Retained Deciduous Teeth (Baby Teeth) in Dogs
How many sets of teeth do dogs have?
Like humans, dogs have two sets of teeth in their lifetime. There are 28 deciduous teeth, also known as their primary, baby, milk, or puppy teeth, and 42 permanent teeth, also known as their adult teeth.
When do puppies get their deciduous teeth?
Puppies are born without any visible teeth. The deciduous teeth start erupting through the gums around three weeks of age and are normally finished erupting by four months of age. The pup will have 28 primary teeth in all.
A healthy mouth depends on healthy teeth. The ideal time to begin brushing a puppy's teeth is when you first bring him home, before the discomfort of teething begins. Your veterinary health care team can help you determine the best products and methods of dental care for your puppy.
"The ideal time to begin brushing a puppy's teethis when you first bring him home, before
the discomfort of teething begins."
When do puppies get their permanent teeth?
In puppies, the entire teething process is relatively rapid. Teething begins in puppies at about 3½ to 4 months of age, when the primary incisors begin to be replaced by permanent incisors. By the time the average puppy reaches 6-7 months of age, all 42 adult teeth will have erupted.
What happens during teething?
Long before adult teeth erupt through the gums, they begin developing from tooth buds located in the upper and lower jaws. As the adult teeth develop and get bigger, they begin to press against the roots of the baby teeth, stimulating the puppy's body to begin resorbing the tooth roots. The baby tooth roots then weaken and finally disappear, leaving only the crowns behind. As the adult teeth push through the gums, the crowns of the baby teeth fall out. You may even find these hollow shells of teeth on the floor or in your puppy's bedding, but more often than not the teeth will fall out while the pup is eating and he will swallow them with the rest of his food.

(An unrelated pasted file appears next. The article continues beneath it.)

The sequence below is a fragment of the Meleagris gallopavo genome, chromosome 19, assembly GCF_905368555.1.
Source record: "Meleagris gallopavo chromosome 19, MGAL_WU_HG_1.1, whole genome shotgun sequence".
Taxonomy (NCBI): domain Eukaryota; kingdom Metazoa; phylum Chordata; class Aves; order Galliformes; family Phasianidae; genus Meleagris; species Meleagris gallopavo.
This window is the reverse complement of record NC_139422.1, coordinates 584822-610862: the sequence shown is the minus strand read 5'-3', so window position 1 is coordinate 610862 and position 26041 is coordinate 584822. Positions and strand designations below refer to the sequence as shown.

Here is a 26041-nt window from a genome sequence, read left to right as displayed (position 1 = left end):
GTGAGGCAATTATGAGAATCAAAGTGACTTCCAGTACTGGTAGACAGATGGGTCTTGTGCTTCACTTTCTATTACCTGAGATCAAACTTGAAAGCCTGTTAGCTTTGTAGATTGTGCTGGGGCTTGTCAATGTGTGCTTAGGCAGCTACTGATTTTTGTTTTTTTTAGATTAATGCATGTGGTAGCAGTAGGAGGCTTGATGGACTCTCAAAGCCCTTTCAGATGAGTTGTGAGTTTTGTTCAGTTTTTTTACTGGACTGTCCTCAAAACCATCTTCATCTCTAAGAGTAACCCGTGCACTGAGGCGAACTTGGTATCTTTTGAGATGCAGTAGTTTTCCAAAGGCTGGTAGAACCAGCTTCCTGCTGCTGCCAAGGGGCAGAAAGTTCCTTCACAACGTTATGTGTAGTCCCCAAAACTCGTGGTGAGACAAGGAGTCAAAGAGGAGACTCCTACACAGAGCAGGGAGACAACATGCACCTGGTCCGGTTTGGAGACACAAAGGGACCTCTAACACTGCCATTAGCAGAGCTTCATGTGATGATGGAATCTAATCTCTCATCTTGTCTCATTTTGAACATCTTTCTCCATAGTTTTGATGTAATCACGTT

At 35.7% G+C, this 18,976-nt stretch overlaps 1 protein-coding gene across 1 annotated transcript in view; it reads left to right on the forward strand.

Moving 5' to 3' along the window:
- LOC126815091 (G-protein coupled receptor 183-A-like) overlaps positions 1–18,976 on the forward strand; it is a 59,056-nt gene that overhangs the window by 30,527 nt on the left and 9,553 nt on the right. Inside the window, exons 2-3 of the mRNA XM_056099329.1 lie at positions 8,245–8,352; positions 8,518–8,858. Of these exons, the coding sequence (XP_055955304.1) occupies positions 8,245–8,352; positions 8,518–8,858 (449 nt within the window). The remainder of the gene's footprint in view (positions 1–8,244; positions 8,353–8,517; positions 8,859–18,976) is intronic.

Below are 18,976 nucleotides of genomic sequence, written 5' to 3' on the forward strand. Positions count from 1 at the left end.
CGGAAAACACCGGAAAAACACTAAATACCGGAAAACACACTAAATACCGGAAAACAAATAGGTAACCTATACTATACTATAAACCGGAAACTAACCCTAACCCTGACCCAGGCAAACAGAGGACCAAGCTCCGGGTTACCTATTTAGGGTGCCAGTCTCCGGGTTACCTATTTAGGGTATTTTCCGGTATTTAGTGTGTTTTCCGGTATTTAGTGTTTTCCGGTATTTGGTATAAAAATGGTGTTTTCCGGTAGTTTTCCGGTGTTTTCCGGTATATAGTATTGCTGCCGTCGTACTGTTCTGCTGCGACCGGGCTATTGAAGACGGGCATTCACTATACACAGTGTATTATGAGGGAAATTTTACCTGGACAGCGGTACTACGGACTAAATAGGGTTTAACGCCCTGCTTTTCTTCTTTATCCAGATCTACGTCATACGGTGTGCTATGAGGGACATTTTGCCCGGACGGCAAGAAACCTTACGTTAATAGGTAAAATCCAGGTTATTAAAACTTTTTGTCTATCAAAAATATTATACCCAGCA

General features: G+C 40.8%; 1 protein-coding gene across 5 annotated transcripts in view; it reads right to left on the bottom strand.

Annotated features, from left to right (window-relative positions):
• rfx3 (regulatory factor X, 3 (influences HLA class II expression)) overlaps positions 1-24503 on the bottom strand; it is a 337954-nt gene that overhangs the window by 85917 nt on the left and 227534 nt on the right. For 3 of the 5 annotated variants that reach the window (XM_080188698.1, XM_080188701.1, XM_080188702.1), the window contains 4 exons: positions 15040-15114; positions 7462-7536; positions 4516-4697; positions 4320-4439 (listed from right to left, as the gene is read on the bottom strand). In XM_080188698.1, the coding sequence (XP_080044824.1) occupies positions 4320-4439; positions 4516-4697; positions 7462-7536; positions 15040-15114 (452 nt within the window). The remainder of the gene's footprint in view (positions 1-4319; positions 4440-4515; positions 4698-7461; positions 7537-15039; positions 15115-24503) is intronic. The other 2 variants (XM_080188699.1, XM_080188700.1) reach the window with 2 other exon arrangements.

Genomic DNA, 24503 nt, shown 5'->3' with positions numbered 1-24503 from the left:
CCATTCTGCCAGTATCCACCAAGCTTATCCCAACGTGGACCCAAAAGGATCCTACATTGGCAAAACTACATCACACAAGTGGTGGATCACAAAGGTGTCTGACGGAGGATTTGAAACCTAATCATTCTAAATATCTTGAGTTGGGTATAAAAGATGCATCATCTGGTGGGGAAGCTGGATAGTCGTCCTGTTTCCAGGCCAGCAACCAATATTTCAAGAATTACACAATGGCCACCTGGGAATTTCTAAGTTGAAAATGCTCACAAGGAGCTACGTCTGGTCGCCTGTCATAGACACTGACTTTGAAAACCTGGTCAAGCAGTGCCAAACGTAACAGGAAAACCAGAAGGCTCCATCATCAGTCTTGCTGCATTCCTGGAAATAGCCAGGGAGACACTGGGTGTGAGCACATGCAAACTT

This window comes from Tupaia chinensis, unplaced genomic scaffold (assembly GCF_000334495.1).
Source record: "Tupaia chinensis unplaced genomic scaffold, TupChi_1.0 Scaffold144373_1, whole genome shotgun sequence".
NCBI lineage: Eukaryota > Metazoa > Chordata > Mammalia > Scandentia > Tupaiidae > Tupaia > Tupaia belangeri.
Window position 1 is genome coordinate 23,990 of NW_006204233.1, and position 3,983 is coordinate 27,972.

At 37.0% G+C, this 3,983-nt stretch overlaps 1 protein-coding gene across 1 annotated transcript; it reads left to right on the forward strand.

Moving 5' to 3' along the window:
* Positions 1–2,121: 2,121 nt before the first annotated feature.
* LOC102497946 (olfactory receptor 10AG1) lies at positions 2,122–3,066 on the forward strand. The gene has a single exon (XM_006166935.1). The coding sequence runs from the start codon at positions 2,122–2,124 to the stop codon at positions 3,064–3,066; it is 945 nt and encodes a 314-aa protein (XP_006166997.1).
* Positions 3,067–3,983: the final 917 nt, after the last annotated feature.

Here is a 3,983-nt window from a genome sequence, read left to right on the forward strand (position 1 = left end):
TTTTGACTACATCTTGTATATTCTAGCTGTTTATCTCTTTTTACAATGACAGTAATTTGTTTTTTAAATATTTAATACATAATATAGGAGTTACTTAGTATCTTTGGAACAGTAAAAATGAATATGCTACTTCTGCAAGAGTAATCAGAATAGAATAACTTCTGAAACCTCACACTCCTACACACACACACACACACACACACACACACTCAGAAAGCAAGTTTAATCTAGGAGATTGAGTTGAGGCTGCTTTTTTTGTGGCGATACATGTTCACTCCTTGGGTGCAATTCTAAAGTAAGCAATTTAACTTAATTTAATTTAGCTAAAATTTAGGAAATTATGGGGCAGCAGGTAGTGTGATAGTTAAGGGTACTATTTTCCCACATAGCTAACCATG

During the teething process, your puppy may drool, be reluctant to eat at times, and he may be irritable due to a tender mouth. Almost all puppies will have the urge to chew when they are teething. It is important that you do what you can to direct your puppy's chewing towards acceptable objects and don't allow any chewing of people's shoes, clothes, or furniture. Avoid hard toys, nylon chews, cow hoofs, and ice cubes as they can damage the teeth. Also avoid cooked bones since they can splinter and cause intestinal damage if swallowed.
You may also notice a characteristic breath odor, known as 'puppy breath', which is associated with teething. This odor is normal and will last as long as the puppy is teething.
"During the teething process, your puppy may drool, be reluctant to eat at times, and he may be irritable
due to a tender mouth. Almost all puppies will have
the urge to chew when they are teething."
What is a retained tooth?
A retained tooth occurs when the tooth root is either incompletely resorbed or it did not resorb at all. When this happens, the baby tooth occupies the place in the mouth that is meant for the permanent tooth, forcing the permanent tooth to erupt at an abnormal angle or in an abnormal position. The end result is often crowding or malposition of the tooth, causing an abnormal bite.
"A retained tooth is a deciduous or baby tooth that is still present in the mouth after its replacement
permanent or adult tooth has erupted."
Which deciduous teeth are more commonly retained?